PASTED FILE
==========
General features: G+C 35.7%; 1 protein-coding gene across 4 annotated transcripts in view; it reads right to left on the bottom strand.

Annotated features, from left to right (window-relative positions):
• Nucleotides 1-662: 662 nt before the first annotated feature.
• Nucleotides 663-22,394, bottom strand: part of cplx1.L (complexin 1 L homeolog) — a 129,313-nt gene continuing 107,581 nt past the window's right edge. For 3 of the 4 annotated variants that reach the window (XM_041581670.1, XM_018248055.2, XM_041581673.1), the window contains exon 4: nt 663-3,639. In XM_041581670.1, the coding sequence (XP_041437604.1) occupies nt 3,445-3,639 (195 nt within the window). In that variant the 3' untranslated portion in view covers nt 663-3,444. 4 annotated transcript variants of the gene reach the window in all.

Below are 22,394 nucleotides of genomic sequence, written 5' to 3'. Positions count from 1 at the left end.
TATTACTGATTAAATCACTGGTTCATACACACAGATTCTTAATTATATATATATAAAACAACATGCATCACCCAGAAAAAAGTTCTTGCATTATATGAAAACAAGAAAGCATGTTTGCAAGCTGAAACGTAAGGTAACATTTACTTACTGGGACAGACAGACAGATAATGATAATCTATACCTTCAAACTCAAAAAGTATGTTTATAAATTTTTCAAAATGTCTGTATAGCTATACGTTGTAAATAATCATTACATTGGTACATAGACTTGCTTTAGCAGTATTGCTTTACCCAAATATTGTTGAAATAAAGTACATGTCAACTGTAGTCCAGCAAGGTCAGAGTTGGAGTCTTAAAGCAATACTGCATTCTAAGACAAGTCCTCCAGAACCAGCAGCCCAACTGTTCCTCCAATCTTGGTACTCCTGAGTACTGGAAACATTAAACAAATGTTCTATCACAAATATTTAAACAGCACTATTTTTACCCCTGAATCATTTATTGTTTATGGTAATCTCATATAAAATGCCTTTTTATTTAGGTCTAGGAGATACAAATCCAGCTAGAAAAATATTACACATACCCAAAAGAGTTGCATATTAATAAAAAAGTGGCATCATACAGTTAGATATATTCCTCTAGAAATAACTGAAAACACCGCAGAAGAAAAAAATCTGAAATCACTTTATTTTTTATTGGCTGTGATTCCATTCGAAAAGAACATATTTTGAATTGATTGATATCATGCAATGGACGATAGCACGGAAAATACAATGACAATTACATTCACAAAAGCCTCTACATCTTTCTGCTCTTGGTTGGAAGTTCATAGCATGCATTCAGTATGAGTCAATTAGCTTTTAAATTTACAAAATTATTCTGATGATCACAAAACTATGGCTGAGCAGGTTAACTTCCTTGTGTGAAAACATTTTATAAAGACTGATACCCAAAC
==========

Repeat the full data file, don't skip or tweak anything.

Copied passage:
General features: G+C 35.7%; 1 protein-coding gene across 4 annotated transcripts in view; it reads right to left on the bottom strand.

Annotated features, from left to right (window-relative positions):
• Nucleotides 1-662: 662 nt before the first annotated feature.
• Nucleotides 663-22,394, bottom strand: part of cplx1.L (complexin 1 L homeolog) — a 129,313-nt gene continuing 107,581 nt past the window's right edge. For 3 of the 4 annotated variants that reach the window (XM_041581670.1, XM_018248055.2, XM_041581673.1), the window contains exon 4: nt 663-3,639. In XM_041581670.1, the coding sequence (XP_041437604.1) occupies nt 3,445-3,639 (195 nt within the window). In that variant the 3' untranslated portion in view covers nt 663-3,444. 4 annotated transcript variants of the gene reach the window in all.

Below are 22,394 nucleotides of genomic sequence, written 5' to 3'. Positions count from 1 at the left end.
TATTACTGATTAAATCACTGGTTCATACACACAGATTCTTAATTATATATATATAAAACAACATGCATCACCCAGAAAAAAGTTCTTGCATTATATGAAAACAAGAAAGCATGTTTGCAAGCTGAAACGTAAGGTAACATTTACTTACTGGGACAGACAGACAGATAATGATAATCTATACCTTCAAACTCAAAAAGTATGTTTATAAATTTTTCAAAATGTCTGTATAGCTATACGTTGTAAATAATCATTACATTGGTACATAGACTTGCTTTAGCAGTATTGCTTTACCCAAATATTGTTGAAATAAAGTACATGTCAACTGTAGTCCAGCAAGGTCAGAGTTGGAGTCTTAAAGCAATACTGCATTCTAAGACAAGTCCTCCAGAACCAGCAGCCCAACTGTTCCTCCAATCTTGGTACTCCTGAGTACTGGAAACATTAAACAAATGTTCTATCACAAATATTTAAACAGCACTATTTTTACCCCTGAATCATTTATTGTTTATGGTAATCTCATATAAAATGCCTTTTTATTTAGGTCTAGGAGATACAAATCCAGCTAGAAAAATATTACACATACCCAAAAGAGTTGCATATTAATAAAAAAGTGGCATCATACAGTTAGATATATTCCTCTAGAAATAACTGAAAACACCGCAGAAGAAAAAAATCTGAAATCACTTTATTTTTTATTGGCTGTGATTCCATTCGAAAAGAACATATTTTGAATTGATTGATATCATGCAATGGACGATAGCACGGAAAATACAATGACAATTACATTCACAAAAGCCTCTACATCTTTCTGCTCTTGGTTGGAAGTTCATAGCATGCATTCAGTATGAGTCAATTAGCTTTTAAATTTACAAAATTATTCTGATGATCACAAAACTATGGCTGAGCAGGTTAACTTCCTTGTGTGAAAACATTTTATAAAGACTGATACCCAAAC